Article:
• Gareth
      Gareth says:

      Any parent who imagines that homeschooling would be like trying to get his kid to do homework, but all day long, would likely never want to try homeschooling.

      But really it’s not like that at all.

  3. Todd
    Todd says:

    I am skeptical that most parents are deterred from homeschooling by the perceived difficulty of imparting academic knowledge to their children. It seems more likely that people are concerned about preserving their financial security with only one income.

    • Julie
      Julie says:

      I was scared. I was scared I wouldn’t do the teaching as well as the school. I was scared we would all drive eachother crazy. I wouldn’t have done it had I felt like I had any other option at the time. The money thing was secondary.

      • Penelope Trunk
        Penelope Trunk says:

        Juile, this is true for me – it’s exactly how I felt when I started. Thanks for writing it so clearly and succinctly.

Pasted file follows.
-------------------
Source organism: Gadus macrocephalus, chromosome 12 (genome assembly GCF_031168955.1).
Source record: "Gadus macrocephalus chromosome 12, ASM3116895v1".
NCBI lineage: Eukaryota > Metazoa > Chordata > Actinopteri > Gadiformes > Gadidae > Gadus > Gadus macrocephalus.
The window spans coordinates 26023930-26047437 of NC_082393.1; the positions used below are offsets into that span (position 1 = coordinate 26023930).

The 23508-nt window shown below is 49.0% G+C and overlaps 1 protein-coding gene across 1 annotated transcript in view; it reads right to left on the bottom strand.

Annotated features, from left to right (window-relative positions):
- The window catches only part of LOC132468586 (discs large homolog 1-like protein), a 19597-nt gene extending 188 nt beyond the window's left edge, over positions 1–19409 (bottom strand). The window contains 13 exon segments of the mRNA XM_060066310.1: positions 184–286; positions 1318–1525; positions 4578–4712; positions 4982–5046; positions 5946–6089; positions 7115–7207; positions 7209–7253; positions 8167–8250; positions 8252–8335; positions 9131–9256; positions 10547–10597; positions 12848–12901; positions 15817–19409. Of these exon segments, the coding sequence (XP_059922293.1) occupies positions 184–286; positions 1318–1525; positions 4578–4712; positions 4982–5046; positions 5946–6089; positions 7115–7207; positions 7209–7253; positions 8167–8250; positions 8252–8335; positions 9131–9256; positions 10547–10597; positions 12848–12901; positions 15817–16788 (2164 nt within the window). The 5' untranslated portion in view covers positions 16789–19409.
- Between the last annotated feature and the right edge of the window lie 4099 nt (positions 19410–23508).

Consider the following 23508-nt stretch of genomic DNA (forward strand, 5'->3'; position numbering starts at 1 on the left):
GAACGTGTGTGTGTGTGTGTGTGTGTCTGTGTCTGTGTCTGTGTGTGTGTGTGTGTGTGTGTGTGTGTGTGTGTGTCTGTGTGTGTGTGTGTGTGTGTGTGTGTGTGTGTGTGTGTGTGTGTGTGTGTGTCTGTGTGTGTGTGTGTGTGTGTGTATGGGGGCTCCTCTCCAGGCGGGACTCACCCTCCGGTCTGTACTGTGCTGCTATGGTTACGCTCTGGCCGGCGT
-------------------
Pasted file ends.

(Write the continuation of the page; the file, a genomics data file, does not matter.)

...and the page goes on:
Penelope

    • Jana
      Jana says:

      I just read The Two-Income Trap: Why Middle-Class Parents are Going Broke by Elizabeth Warren, a Harvard professor. She adresses this concern so well.

      I was much more fearful of teaching my children because I was not an “expert” so while I agree that for some, it’s a financial issue, for many it’s just as Penelope has explained.

      • Gareth
        Gareth says:

        For an intellectual one-two punch, you might follow up Senator Warren’s book with Selfish Reasons to Have More Kids, by Bryan Caplan. It explains just what the subtitle says, “why being a great parent is less work and more fun than you think.”